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In a new video by Atlas Pro on Hawaii linked below, he indicates a curious observation: Most hotspots antipode’s have sign’s of heavy impacts from asteroids.

He postulated that the force of these impacts could force magma in the earth towards the opposite side of the globe, like a magma plume but in reverse.

Fundamentally, this is just a casual relationship for now, but Wegener’s ideas on plate tectonics were linked to the “jigsaw” of S.America and Africa, so this is not totally unseen in Geophysics.

Hence, this leads me to ask: Has there been any serious research or papers in this idea?

Link to video : Biogeography of Hawaii Explained

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  • $\begingroup$ As noted in several comments on the video you linked to, 65-million-year-old Hawaii is roughly at the opposite side of the earth from those impact craters today -- but due to continental drift, those locations in Africa would not have been at the time of those impacts, 135 million or 2 billion years ago. $\endgroup$ Commented Mar 30, 2022 at 18:12
  • $\begingroup$ Yes, there are some papers about a possible link between asteroid impacts and antipodal volcanism, on Earth or on Mars, I mentioned two of such studies in this answer: earthscience.stackexchange.com/a/23063/18081 $\endgroup$ Commented Mar 30, 2022 at 19:35

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This question has been researched for decades. Here are two examples of such studies (you can find more by looking at articles citing those two).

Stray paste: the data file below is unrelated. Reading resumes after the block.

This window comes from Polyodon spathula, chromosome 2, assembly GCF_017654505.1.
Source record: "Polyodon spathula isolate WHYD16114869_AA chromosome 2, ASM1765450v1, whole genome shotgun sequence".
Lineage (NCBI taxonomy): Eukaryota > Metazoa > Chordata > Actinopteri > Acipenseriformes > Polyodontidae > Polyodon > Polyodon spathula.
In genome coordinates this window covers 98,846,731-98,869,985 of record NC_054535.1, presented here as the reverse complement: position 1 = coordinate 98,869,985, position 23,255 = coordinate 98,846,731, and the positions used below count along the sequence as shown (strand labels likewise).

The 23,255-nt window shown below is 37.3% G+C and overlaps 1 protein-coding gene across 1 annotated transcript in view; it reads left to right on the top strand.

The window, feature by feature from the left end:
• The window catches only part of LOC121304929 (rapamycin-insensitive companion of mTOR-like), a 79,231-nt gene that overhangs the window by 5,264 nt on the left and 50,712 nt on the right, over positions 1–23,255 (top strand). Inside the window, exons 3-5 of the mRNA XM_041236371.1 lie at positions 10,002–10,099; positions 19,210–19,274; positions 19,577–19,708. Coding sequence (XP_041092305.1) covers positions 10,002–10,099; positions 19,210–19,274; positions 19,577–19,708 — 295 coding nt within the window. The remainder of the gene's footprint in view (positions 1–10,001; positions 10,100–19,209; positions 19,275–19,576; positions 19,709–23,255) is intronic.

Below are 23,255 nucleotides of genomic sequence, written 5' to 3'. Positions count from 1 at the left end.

antipodal pressures from the Hellas impact probably produced sufficient focused energy at its antipode to produce deep fractures (on the order of tens of kilometers) in the Martian crust centered below the current caldera for Alba Patera, and may account for aspects of volcanism at Alba.

displacement and strain amplitudes at the surface of the Earth near the antipode of a large impact are an order of magnitude larger than those over most of the rest of the Earth’s surface and that the seismic energy remains sharply focused down to the core-mantle boundary. These simulations provide the proof-of-principle basis supporting the hypothesis that large impacts on Earth can generate effects deep in the mantle that might lead to observable consequences.

Note that asteroids impacts have not been associated to antipodal volcanism only. They can also trigger "plume-like", decompression melting at the impact site. In Impact induced melting and the development of large igneous provinces, Jones et al. (2002) made the hypothesis that the Siberian Traps could be the result of a large impact. Volcanism triggered by such impacts would fill the craters, explaining their absence on Earth.

Yet another study, Extraterrestrial influences on mantle plume activity (Abbott & Isley 2002), postulates that large impacts strengthen existing plumes (not necessarily at the antipodal point). This is illustrated by the fact that the Deccan traps, which were already active before the Chixculub impact, had their most voluminous phase of volcanism immediately after the impact.

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